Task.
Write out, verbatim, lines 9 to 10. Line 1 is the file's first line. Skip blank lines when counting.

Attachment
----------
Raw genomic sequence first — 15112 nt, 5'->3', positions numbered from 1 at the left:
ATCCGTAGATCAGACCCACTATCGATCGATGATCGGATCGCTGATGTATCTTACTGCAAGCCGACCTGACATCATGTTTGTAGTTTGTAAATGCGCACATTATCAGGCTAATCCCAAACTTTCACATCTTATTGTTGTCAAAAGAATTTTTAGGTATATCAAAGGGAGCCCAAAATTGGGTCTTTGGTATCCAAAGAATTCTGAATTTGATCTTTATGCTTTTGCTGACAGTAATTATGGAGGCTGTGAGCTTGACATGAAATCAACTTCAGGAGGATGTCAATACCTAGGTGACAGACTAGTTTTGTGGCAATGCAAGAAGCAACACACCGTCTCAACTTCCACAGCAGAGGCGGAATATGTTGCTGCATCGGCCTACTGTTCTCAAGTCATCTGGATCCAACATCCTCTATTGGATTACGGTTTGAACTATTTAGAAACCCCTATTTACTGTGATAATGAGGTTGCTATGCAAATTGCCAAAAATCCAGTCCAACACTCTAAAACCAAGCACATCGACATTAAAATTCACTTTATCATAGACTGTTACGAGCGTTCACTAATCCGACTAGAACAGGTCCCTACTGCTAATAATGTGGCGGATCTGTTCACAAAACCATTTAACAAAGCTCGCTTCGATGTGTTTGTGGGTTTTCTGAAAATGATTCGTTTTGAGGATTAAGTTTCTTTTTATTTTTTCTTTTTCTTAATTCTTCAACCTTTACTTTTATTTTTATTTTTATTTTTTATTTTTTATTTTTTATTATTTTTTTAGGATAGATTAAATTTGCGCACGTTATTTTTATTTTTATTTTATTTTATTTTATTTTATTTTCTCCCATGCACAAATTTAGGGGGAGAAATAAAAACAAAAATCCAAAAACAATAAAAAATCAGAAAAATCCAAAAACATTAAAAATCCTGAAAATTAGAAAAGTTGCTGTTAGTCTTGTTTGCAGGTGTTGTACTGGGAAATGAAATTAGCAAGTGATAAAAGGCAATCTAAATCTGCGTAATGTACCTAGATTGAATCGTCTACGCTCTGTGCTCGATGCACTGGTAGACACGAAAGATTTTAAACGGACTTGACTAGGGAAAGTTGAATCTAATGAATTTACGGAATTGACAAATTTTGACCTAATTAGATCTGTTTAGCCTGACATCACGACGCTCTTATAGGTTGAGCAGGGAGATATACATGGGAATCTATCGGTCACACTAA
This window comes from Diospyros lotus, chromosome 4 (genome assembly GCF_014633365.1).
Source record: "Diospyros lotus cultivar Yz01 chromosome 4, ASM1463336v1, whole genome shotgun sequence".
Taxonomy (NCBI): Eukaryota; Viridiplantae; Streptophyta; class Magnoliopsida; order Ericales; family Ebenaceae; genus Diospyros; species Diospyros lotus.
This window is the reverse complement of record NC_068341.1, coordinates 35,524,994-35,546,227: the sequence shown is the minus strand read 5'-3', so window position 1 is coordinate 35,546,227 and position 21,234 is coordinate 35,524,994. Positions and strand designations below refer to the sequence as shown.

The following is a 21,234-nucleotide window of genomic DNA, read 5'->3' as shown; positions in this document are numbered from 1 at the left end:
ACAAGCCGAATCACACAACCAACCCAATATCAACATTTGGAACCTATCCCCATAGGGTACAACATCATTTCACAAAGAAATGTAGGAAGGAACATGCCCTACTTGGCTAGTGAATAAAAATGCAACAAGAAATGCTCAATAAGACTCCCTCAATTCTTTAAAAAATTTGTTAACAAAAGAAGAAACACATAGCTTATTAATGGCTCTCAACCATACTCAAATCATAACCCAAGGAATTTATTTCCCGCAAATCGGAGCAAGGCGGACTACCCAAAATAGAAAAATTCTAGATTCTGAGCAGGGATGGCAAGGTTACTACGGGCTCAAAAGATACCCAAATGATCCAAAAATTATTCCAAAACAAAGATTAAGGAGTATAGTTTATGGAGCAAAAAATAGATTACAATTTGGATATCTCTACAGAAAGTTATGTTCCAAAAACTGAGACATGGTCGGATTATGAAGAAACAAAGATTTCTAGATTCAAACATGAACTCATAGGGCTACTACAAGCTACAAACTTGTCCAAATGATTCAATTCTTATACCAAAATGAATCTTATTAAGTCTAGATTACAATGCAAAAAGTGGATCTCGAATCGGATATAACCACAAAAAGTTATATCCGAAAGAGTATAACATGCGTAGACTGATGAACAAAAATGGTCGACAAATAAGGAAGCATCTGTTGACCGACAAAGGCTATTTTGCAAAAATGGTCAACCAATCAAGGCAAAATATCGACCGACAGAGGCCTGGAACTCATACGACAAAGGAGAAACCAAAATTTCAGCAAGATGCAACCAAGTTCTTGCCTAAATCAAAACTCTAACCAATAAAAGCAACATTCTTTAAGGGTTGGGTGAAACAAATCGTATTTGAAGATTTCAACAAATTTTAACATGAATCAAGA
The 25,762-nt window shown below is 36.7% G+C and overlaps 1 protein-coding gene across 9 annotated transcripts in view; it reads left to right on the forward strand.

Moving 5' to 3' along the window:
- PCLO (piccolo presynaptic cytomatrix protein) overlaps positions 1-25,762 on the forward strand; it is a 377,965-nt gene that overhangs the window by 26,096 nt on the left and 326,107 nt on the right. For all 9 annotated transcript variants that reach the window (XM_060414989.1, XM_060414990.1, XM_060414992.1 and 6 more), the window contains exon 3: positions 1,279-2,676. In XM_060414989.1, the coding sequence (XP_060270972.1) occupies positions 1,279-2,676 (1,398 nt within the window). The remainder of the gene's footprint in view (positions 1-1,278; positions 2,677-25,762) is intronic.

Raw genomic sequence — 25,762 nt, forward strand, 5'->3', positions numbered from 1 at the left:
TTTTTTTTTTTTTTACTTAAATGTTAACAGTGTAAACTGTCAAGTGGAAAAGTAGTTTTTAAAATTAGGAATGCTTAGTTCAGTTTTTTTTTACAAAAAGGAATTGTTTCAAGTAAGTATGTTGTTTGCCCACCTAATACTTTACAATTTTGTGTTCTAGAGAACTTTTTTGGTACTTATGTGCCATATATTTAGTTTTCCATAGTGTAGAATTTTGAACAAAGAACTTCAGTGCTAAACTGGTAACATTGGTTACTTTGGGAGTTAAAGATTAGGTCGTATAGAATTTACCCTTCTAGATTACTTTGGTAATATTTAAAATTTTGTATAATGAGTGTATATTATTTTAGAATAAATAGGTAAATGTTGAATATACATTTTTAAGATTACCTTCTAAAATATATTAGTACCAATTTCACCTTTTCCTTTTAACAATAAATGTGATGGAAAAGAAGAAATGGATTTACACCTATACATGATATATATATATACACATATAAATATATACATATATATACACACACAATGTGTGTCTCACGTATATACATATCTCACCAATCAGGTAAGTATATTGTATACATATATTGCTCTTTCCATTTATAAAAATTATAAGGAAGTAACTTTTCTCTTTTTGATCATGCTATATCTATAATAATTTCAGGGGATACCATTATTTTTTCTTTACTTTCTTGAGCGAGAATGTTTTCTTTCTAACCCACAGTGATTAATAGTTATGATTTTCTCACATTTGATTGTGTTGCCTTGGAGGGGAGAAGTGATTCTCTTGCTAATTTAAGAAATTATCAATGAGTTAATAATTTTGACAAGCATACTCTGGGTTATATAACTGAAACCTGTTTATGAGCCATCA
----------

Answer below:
The 25,762-nt window shown below is 36.7% G+C and overlaps 1 protein-coding gene across 9 annotated transcripts in view; it reads left to right on the forward strand.

Moving 5' to 3' along the window: